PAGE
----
Monday, June 17, 2019

Gamble Thoughts

As previously written here, the Supreme Court issued the Gamble decision upholding the continued use of the dual sovereignty doctrine. So states and the federal government - separate sovereigns - can continue to both prosecute defendants for the same conduct, without facing a double jeopardy problem. As the sovereigns are different, there is no constitutional violation. 

Some thoughts on the decision:

  1. The Court does an exhaustive review of  the history of double jeopardy before reaching its conclusion. 
  2. The "foreign issue" raises a concern. ("If, as Gamble suggests, only one sovereign may prosecute for a single act, no American court—state or federal—could prosecute conduct already tried in a foreign court.")
  3. Stare decisis is an important concept that needs to be adhered to. ("Stare decisis 'promotes the evenhanded, predictable, and consistent development of legal principles, fosters reliance on judicial decisions, and contributes to the actual and perceived integrity of the judicial process.' Payne v. Tennessee, 501 U. S. 808, 827 (1991)"); ("Gamble’s historical arguments must overcome numerous 'major decisions of this Court' spanning 170 years.") 
  4.  If you want to change longstanding precedent, you need to have strong support to succeed. ("we have the following (1) not a single reported case in which a foreign acquittal or conviction barred a later prosecution for the same act in either Britain or America; (2) not a single reported decision in which a foreign judgment was held to be binding in a civil case in a court of law; (3) fragmentary and not entirely consistent evidence about a 17th-century case in which a defendant named Hutchinson, having been tried and acquitted for murder someplace in the Iberian Peninsula, is said to have been spared a second trial for this crime on some ground, perhaps out of “merc[y],” not as a matter of right; (4) two cases (one criminal, one in admiralty) in which a party invoked a prior foreign judgment, but the court did not endorse or rest anything on the party’s reliance on that judgment; and (5) two Court of Chancery cases actually holding that foreign judgments were not (or not generally) treated as barring trial at common law. This is the flimsy foundation in case law for Gamble’s argument that when the Fifth Amendment was ratified, it was well understood that a foreign criminal judgment would bar retrial for the same act.”)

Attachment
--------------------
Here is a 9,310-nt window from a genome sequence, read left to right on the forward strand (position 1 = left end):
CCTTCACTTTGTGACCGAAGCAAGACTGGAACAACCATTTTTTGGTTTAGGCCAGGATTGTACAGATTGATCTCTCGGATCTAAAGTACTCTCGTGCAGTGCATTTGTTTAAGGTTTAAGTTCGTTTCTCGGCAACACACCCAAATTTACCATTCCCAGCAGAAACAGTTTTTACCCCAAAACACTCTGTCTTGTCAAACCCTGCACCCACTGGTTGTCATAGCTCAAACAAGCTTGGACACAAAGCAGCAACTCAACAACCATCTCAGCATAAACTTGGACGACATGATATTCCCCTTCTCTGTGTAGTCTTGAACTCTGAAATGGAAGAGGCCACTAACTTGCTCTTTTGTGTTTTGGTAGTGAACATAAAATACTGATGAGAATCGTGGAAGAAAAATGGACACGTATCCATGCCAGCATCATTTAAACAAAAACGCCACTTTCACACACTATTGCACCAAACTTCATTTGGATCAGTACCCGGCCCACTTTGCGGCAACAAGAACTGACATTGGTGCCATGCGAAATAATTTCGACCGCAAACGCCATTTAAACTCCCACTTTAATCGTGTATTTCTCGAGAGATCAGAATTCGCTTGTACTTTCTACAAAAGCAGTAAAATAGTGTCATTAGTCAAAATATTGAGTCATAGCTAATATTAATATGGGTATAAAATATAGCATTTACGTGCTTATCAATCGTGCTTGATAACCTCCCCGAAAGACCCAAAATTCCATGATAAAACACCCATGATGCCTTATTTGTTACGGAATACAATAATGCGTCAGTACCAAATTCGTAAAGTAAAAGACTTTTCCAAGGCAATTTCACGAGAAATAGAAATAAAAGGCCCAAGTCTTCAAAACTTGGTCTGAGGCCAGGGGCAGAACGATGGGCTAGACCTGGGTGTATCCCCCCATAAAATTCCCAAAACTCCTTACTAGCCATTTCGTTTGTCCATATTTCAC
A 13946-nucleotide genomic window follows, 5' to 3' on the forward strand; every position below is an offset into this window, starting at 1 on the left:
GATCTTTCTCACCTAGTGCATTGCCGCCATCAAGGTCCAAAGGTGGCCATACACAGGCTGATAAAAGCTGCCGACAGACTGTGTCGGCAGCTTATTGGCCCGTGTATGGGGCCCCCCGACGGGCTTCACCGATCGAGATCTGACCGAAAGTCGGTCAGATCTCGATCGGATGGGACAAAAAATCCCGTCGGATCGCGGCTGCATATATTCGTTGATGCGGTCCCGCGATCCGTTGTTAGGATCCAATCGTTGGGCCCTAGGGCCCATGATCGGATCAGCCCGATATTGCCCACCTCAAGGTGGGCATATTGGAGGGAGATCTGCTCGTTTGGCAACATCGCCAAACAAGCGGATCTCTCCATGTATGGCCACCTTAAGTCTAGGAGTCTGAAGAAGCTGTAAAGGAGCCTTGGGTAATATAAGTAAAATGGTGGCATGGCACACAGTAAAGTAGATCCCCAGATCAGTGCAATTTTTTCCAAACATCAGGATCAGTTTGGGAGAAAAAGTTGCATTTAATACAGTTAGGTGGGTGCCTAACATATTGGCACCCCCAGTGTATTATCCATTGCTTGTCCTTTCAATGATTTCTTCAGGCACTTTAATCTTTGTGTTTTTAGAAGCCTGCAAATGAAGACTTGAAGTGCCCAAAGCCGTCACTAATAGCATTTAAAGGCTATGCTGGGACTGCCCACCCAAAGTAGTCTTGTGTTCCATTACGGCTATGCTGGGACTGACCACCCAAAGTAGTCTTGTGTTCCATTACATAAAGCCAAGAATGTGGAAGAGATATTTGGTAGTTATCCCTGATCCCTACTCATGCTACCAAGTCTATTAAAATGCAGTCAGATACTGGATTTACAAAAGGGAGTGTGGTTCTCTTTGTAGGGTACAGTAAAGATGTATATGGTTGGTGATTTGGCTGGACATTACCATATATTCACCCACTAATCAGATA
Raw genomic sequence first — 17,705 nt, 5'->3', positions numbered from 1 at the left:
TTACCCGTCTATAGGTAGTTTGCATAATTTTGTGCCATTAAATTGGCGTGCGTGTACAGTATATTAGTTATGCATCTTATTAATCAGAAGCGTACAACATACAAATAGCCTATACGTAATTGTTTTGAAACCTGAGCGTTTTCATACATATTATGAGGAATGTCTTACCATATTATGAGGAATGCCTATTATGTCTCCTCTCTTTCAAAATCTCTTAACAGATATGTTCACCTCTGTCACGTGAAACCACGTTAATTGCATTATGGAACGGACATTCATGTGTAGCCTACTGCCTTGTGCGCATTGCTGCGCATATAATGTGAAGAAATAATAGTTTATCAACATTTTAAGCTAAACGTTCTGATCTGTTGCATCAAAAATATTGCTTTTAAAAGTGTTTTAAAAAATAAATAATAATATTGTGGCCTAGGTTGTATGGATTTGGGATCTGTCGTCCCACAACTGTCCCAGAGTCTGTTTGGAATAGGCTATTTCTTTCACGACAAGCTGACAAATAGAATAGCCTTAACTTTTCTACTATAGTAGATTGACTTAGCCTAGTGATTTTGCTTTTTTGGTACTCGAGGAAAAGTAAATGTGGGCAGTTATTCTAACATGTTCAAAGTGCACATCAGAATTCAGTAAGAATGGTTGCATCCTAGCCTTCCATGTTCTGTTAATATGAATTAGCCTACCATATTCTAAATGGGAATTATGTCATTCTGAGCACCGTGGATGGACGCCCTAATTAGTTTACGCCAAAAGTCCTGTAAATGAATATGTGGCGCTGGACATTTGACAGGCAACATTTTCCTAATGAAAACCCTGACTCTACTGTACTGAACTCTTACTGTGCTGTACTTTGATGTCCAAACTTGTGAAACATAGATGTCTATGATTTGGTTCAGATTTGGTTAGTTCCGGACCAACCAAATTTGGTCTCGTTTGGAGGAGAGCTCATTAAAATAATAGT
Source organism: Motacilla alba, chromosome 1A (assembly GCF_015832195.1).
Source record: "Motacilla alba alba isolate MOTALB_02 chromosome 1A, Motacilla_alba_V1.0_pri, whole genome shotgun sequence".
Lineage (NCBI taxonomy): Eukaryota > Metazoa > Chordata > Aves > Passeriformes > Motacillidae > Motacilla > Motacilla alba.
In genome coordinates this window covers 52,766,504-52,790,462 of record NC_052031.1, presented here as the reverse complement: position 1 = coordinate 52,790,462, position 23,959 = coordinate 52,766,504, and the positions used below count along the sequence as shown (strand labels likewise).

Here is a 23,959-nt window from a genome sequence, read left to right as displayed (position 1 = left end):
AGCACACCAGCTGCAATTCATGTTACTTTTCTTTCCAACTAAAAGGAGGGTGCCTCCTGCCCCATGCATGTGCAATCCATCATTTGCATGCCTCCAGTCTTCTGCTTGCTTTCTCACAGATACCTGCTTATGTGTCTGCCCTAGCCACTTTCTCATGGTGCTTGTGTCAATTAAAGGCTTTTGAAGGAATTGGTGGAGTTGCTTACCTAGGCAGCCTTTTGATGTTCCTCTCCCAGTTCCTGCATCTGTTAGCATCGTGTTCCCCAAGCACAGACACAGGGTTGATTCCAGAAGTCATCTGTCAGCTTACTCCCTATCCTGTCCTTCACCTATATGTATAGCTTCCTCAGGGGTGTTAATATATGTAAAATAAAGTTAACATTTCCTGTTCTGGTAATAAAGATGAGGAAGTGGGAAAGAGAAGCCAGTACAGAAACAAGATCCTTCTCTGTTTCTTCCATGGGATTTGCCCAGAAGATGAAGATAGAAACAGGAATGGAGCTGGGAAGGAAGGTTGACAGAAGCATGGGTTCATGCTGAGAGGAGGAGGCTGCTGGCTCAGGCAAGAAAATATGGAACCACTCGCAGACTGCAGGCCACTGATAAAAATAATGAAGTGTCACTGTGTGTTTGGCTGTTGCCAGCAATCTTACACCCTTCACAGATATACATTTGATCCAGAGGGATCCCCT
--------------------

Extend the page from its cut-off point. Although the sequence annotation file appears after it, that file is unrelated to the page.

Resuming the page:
5. Beware of relying on secondary sources. ("Gamble’s argument is based on treatises, but they are not nearly as helpful as he claims. Alone they do not come close to settling the historical question with enough force to meet Gamble’s particular burden under stare decisis.").

Justice Thomas wrote a concurring opinion in which he states - "I write separately to address the proper role of the doctrine of stare decisis. In my view, the Court’s typical formulation of the stare decisis standard does not comport with our judicial duty under Article III because it elevates demonstrably erroneous decisions—meaning decisions outside the realm of permissible interpretation—over the text of the Constitution and other duly enacted federal law."  But he then finds no showing that the dual sovereignty rule is "incorrect, much less demonstrably erroneous," and thus concurs with the majority. 

There are two dissents - Justices Ginsburg and Gorsuch.  Justice Gorsuch says, "[t]he separate sovereigns exception was wrong when it was invented, and it remains wrong today."

The Court sends a strong message in this decision that the Court is not going to be political in deciding this case. Some may focus on the stare decisis analysis, the italics used in the decision "numerous" and "170 years" as to whether other cases may remain in place, but that all remains to be seen. It also remains to be seen whether state legislatures will put in place restrictions on prosecuting cases already handled by the federal government. Likewise, one has to wonder if Congress will be engaged to step in to formalize the petite policy currently existing in DOJ. But for now, dual sovereignty remains.


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